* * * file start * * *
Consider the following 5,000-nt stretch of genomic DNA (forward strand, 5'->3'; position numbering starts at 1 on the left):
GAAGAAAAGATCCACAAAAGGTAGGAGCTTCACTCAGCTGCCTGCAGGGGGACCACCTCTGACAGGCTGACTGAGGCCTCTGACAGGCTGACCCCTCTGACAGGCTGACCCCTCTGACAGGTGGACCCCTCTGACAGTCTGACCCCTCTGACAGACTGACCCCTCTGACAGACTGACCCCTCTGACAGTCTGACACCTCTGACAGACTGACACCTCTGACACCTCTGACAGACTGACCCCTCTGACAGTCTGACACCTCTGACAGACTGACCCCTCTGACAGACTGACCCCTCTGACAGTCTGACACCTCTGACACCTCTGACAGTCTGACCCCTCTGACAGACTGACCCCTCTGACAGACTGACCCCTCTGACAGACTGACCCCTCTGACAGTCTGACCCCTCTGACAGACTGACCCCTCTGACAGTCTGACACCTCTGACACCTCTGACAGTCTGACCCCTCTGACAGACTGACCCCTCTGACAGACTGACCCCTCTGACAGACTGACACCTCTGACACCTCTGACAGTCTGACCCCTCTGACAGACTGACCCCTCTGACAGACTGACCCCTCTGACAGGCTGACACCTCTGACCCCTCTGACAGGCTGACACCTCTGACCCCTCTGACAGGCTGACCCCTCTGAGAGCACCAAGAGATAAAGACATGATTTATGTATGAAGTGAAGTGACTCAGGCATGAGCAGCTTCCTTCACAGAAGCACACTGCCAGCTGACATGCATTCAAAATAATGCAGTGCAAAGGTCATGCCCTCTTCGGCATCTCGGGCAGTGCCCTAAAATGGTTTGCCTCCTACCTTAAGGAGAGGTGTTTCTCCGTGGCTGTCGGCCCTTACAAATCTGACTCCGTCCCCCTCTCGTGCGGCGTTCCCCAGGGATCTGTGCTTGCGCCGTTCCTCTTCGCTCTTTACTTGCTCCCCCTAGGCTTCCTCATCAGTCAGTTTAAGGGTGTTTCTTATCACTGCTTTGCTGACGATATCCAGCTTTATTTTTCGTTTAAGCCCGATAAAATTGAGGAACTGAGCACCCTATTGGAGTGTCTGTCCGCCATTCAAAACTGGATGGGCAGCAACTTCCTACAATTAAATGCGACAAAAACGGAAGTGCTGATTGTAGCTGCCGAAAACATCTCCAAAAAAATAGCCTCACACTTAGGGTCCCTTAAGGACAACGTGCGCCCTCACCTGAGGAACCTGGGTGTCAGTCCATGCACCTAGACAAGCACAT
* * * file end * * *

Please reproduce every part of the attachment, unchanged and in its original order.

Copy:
Consider the following 5,000-nt stretch of genomic DNA (forward strand, 5'->3'; position numbering starts at 1 on the left):
GAAGAAAAGATCCACAAAAGGTAGGAGCTTCACTCAGCTGCCTGCAGGGGGACCACCTCTGACAGGCTGACTGAGGCCTCTGACAGGCTGACCCCTCTGACAGGCTGACCCCTCTGACAGGTGGACCCCTCTGACAGTCTGACCCCTCTGACAGACTGACCCCTCTGACAGACTGACCCCTCTGACAGTCTGACACCTCTGACAGACTGACACCTCTGACACCTCTGACAGACTGACCCCTCTGACAGTCTGACACCTCTGACAGACTGACCCCTCTGACAGACTGACCCCTCTGACAGTCTGACACCTCTGACACCTCTGACAGTCTGACCCCTCTGACAGACTGACCCCTCTGACAGACTGACCCCTCTGACAGACTGACCCCTCTGACAGTCTGACCCCTCTGACAGACTGACCCCTCTGACAGTCTGACACCTCTGACACCTCTGACAGTCTGACCCCTCTGACAGACTGACCCCTCTGACAGACTGACCCCTCTGACAGACTGACACCTCTGACACCTCTGACAGTCTGACCCCTCTGACAGACTGACCCCTCTGACAGACTGACCCCTCTGACAGGCTGACACCTCTGACCCCTCTGACAGGCTGACACCTCTGACCCCTCTGACAGGCTGACCCCTCTGAGAGCACCAAGAGATAAAGACATGATTTATGTATGAAGTGAAGTGACTCAGGCATGAGCAGCTTCCTTCACAGAAGCACACTGCCAGCTGACATGCATTCAAAATAATGCAGTGCAAAGGTCATGCCCTCTTCGGCATCTCGGGCAGTGCCCTAAAATGGTTTGCCTCCTACCTTAAGGAGAGGTGTTTCTCCGTGGCTGTCGGCCCTTACAAATCTGACTCCGTCCCCCTCTCGTGCGGCGTTCCCCAGGGATCTGTGCTTGCGCCGTTCCTCTTCGCTCTTTACTTGCTCCCCCTAGGCTTCCTCATCAGTCAGTTTAAGGGTGTTTCTTATCACTGCTTTGCTGACGATATCCAGCTTTATTTTTCGTTTAAGCCCGATAAAATTGAGGAACTGAGCACCCTATTGGAGTGTCTGTCCGCCATTCAAAACTGGATGGGCAGCAACTTCCTACAATTAAATGCGACAAAAACGGAAGTGCTGATTGTAGCTGCCGAAAACATCTCCAAAAAAATAGCCTCACACTTAGGGTCCCTTAAGGACAACGTGCGCCCTCACCTGAGGAACCTGGGTGTCAGTCCATGCACCTAGACAAGCACAT